Do all counties have separate DUI courts?
Recently, the Cobb County, Georgia DUI court celebrated its tenth year in existence with a special ceremony. The DUI court gathered community members and allowed seven new graduates of the program to speak to how the DUI court has helped them gain sobriety and a new handle on life. Cobb County’s DUI court was founded in 2008 and since inception, over 525 repeat DUI offenders have entered the program and nearly 400 have graduated. The Cobb County DUI court illustrates the potential benefits of creating a separate DUI court with the goal of rehabilitation, rather than punishment. Our Atlanta DUI lawyers explain the history and current role of drug courts, as well as why this type of court can have positive effects, below.
The History of DUI Courts
DUI or DWI courts are a type of court that exist in some areas in the United States. While DUI courts have become increasingly popular in recent years, not every county has one. DUI courts use substance abuse treatments in an effort to assist those who plead guilty to driving while impaired or intoxicated. Some DUI courts are only open to repeat offenders or those with extremely high levels of blood alcohol at the time of their arrest. Today, there are approximately 200 DUI courts across the U.S. and twice as many drug courts that also allow in DUI offenders.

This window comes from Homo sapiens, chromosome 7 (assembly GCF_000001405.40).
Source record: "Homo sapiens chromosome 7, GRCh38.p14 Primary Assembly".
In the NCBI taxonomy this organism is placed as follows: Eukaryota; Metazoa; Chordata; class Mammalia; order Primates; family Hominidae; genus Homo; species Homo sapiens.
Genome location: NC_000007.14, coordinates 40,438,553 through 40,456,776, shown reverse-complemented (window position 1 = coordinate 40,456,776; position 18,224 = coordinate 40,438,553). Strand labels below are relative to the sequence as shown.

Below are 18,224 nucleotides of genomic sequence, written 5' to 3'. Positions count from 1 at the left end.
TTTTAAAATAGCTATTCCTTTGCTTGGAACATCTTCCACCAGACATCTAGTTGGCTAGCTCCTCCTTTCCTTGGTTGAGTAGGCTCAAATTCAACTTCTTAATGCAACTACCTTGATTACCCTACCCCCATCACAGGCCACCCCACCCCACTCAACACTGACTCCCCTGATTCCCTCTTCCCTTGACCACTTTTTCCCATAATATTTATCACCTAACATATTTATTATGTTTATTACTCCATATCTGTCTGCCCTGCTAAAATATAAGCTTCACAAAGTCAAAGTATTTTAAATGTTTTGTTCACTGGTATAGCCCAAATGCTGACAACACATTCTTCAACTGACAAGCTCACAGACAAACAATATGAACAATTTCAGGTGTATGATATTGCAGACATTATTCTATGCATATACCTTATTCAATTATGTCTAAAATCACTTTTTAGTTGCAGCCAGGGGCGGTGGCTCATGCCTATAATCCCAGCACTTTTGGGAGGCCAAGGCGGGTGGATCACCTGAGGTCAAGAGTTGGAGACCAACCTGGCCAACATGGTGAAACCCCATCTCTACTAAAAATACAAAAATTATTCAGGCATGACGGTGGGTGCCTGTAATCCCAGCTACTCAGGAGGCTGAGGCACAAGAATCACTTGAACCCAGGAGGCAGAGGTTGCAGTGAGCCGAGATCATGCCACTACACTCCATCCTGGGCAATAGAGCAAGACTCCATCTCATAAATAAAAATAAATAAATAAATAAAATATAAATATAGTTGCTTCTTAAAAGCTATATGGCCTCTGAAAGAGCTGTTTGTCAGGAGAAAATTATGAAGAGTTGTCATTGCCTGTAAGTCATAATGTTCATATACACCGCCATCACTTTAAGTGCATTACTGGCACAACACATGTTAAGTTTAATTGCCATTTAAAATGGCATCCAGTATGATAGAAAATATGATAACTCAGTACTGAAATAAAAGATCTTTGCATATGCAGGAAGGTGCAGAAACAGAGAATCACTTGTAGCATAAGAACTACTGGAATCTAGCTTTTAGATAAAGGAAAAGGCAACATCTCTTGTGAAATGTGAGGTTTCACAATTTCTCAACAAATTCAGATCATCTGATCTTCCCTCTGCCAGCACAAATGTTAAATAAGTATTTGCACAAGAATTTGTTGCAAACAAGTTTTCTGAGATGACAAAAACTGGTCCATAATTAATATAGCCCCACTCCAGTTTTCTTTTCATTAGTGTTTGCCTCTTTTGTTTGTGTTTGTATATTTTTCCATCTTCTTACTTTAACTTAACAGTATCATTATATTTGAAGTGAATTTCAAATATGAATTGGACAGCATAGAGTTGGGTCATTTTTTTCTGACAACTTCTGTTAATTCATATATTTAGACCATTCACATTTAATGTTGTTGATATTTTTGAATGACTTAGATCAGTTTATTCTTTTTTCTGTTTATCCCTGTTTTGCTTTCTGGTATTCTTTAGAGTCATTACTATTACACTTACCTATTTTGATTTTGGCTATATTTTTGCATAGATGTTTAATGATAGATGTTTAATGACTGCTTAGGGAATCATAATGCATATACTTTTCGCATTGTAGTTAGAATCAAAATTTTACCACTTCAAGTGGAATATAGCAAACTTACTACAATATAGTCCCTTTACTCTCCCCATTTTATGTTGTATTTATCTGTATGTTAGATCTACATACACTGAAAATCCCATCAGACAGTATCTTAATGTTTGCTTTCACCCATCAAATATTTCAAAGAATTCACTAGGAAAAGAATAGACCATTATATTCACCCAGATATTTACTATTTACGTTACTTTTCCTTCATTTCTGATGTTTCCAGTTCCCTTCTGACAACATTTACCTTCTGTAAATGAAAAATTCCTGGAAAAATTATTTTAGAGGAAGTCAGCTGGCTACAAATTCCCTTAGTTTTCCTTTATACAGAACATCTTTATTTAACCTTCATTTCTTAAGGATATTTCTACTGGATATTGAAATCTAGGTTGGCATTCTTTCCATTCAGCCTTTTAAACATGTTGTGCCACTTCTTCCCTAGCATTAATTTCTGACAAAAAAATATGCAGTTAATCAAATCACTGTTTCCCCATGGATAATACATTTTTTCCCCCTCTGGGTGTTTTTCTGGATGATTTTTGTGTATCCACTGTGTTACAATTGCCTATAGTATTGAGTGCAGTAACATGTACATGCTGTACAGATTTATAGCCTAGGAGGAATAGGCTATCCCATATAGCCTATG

Generally, DUI offenders who enter DUI court must agree to refrain from drinking alcohol. DUI court participants might be subjected to random visits from law enforcement or probation officers, submit to urine analysis or blood alcohol tests, use an alcohol detection device on their car or person, and attend recovery support meetings. Some courts additionally require the completion of community service hours.
By completing DUI court, rather than being convicted and serving time in a traditional prison setting, defendants receive alcohol addiction treatment that they would not otherwise. For repeat offenders, completing DUI court could be the best option to avoid lengthy prison time and loss of their license. DUI court is not right for every person, but for those with an alcohol issue who want to seek treatment and prevent future DUIs, DUI court can prove a helpful option.